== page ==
Documentary: The Irish Pirates (Volume 6)

Documentary: The Irish Pirates (Volume 6)
Episodes from the Leon Tipler documentary ‘The Irish Pirates’, from his collection (photo by Brian Greene)

Continuing Part 3 of Leon Tipler’s acclaimed documentary ‘The Irish Pirates’, episode 6 looks at the pirate scene in Waterford and Cork in 1983. The hour begins with more from Suirside Radio in Waterford and an interesting discussion about the nature of community radio at the time. Tipler then moves on to Waterford Local Radio (WLR) before continuing his visit to Cork where he visits ERI, Cork City Local Radio (CCLR) and South Coast Radio. We get an insight into the rivalry between local press and the pirates and between the larger stations ERI and South Coast.

Documentary: The Irish Pirates (Volume 6)
ERI car sticker, courtesy of DX Archive.

This recording is from the Leon Tipler Tapes Collection, donated to us by Steve England.

Index to Volume 6

00:00 Visit to Suirside Radio (cont. from Vol. 5)
07:30 Visit to WLR
07:30 WLR news and Dermot Graham show
23:00 Visit to Cork
23:15 Community Radio Youghal
24:55 CCLR
25:35 Don Allen on ERI
27:30 South Coast Radio
28:40 CCLR
28:55 ERI
29:05 South Coast Radio
31:00 Visit to CCLR
41:15 Rivalry between local press and pirates
47:10 Don Stevens on South Coast Radio
50:00 Visit to South Coast Radio
53:00 Interview with John Lewis
56:00 South Coast Radio £1,000 giveaway

Interview: Noel Cronin (Community Radio Youghal)

Interview: Noel Cronin (Community Radio Youghal)
The farmhouse near Youghal where the pirate CRY was based (courtesy Ian Biggar/DX Archive).

Community Radio Youghal celebrated the 40th anniversary of its start as a pirate on the 4th of July 2019. The station, one of the pioneers in community radio, began its life in a loft at the farmhouse of Eileen Connolly outside the town, before moving into the centre of Youghal. In this interview one of CRY’s founders, Noel Cronin, tells John Walsh about the station’s origins, its early community programming and outside broadcasts, the transmission set-up on AM and FM and the emotional final broadcast on the 31st of December 1988. Community Radio Youghal returned as a licensed station and continues to broadcast today on 104 FM to Youghal and surrounding areas in east Cork/west Waterford.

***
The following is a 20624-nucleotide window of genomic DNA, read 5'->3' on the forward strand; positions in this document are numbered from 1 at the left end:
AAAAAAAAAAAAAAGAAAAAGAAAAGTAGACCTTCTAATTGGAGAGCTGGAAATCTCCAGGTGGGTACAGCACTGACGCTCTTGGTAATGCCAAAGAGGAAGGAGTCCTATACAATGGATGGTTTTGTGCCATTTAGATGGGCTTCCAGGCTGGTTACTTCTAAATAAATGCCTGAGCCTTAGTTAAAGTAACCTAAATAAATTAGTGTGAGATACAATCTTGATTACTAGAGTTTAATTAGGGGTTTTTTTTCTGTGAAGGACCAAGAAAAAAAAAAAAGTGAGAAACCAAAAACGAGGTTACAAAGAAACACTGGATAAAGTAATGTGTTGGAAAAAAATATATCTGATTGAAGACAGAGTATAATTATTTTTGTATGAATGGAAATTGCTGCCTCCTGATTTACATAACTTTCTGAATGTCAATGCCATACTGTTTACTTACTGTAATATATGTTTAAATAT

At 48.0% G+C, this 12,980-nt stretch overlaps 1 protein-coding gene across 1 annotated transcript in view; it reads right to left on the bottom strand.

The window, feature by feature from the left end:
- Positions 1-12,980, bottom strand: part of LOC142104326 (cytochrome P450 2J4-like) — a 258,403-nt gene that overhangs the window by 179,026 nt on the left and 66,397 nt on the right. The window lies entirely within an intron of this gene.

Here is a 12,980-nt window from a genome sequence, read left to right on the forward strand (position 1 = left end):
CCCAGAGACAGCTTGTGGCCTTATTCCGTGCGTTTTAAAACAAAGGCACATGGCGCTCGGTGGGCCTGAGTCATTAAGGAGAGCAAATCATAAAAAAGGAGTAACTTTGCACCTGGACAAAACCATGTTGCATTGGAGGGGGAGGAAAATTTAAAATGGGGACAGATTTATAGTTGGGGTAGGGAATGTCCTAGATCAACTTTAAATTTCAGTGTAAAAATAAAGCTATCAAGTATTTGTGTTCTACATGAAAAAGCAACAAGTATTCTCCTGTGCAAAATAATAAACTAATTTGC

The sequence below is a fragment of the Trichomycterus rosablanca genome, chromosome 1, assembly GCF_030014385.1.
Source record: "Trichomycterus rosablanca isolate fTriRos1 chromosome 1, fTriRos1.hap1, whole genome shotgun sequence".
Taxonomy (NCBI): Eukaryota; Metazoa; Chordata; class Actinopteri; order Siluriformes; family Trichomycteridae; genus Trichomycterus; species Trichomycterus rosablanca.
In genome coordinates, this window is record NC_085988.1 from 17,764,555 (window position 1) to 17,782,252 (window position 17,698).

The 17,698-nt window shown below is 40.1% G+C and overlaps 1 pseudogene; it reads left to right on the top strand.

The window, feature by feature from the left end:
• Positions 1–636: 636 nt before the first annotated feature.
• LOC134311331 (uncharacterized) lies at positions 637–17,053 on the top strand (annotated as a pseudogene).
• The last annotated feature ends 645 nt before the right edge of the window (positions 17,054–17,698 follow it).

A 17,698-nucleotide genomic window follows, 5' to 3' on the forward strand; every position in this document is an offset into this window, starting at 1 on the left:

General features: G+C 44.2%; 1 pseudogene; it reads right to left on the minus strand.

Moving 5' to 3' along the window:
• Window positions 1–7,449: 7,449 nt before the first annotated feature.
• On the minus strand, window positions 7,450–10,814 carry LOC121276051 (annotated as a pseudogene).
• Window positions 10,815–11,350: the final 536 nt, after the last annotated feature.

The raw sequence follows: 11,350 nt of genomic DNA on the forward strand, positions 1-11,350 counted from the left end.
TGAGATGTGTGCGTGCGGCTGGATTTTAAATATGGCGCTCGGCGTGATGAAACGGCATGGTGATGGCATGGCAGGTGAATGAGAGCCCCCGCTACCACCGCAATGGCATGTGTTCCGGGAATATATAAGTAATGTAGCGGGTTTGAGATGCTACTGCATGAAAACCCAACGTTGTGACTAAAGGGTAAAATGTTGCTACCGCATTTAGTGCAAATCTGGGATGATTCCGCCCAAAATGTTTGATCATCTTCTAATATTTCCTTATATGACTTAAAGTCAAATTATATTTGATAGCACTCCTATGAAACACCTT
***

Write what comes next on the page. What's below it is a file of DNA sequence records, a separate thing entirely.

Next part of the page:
Interview: Noel Cronin (Community Radio Youghal)
CRY’s studio during in the farmhouse loft (courtesy Ian Biggar/DX Archive).

You can listen to a documentary about the history of CRY here. This interview with Noel Cronin was first broadcast on Wireless on Flirt FM. Photos are courtesy of Ian Biggar of DX Archive where more information can be found about CRY.

Full recording: Wonderland Radio (Dublin)

Full recording: Wonderland Radio (Dublin)
Flyer for Wonderland Radio courtesy of Ian Biggar, DX Archive.

Wonderland Radio was a community station broadcasting to the suburb of Tallaght in southwest Dublin from 1984 to 1988. According to local newspaper The Tallaght Echo, it was launched on the 12th of May 1984. One of those involved in setting up the station was the late Fr. Joe Cullen, a Dominican priest from Tallaght and Wonderland is yet another example of a community pirate established after the departure of RTÉ’s local radio experiment from the area. The address for most of Wonderland’s existence was a cottage at 3 Greenhills Road but it famously broadcast from the back of an ambulance at one stage. Wonderland was first noted by Anoraks UK on their Ireland tour in October 1984 and is logged a few times on 1359 kHz/220 metres over the following year although the signal on the west coast of England suffered from splatter from Manx Radio on 1368 kHz.